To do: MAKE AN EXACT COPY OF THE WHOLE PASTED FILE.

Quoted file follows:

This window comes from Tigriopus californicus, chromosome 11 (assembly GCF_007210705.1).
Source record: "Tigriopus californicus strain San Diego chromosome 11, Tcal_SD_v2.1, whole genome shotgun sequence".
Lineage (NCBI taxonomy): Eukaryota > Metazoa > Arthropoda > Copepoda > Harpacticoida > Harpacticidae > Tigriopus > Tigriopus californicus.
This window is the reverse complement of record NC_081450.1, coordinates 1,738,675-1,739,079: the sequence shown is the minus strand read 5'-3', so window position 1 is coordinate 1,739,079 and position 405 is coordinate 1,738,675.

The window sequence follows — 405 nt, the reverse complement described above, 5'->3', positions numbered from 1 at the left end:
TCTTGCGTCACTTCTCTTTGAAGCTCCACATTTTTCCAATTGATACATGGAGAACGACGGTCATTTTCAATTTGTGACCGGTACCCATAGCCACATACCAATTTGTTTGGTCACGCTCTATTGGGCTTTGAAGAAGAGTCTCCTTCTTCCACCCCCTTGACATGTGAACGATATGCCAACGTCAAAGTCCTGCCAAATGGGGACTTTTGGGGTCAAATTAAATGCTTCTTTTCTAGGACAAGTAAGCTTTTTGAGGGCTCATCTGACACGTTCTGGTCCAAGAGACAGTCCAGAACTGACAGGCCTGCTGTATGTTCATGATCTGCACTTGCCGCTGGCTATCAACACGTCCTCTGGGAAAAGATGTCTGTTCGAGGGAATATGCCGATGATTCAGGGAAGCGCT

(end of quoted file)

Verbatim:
This window comes from Tigriopus californicus, chromosome 11 (assembly GCF_007210705.1).
Source record: "Tigriopus californicus strain San Diego chromosome 11, Tcal_SD_v2.1, whole genome shotgun sequence".
Lineage (NCBI taxonomy): Eukaryota > Metazoa > Arthropoda > Copepoda > Harpacticoida > Harpacticidae > Tigriopus > Tigriopus californicus.
This window is the reverse complement of record NC_081450.1, coordinates 1,738,675-1,739,079: the sequence shown is the minus strand read 5'-3', so window position 1 is coordinate 1,739,079 and position 405 is coordinate 1,738,675.

The window sequence follows — 405 nt, the reverse complement described above, 5'->3', positions numbered from 1 at the left end:
TCTTGCGTCACTTCTCTTTGAAGCTCCACATTTTTCCAATTGATACATGGAGAACGACGGTCATTTTCAATTTGTGACCGGTACCCATAGCCACATACCAATTTGTTTGGTCACGCTCTATTGGGCTTTGAAGAAGAGTCTCCTTCTTCCACCCCCTTGACATGTGAACGATATGCCAACGTCAAAGTCCTGCCAAATGGGGACTTTTGGGGTCAAATTAAATGCTTCTTTTCTAGGACAAGTAAGCTTTTTGAGGGCTCATCTGACACGTTCTGGTCCAAGAGACAGTCCAGAACTGACAGGCCTGCTGTATGTTCATGATCTGCACTTGCCGCTGGCTATCAACACGTCCTCTGGGAAAAGATGTCTGTTCGAGGGAATATGCCGATGATTCAGGGAAGCGCT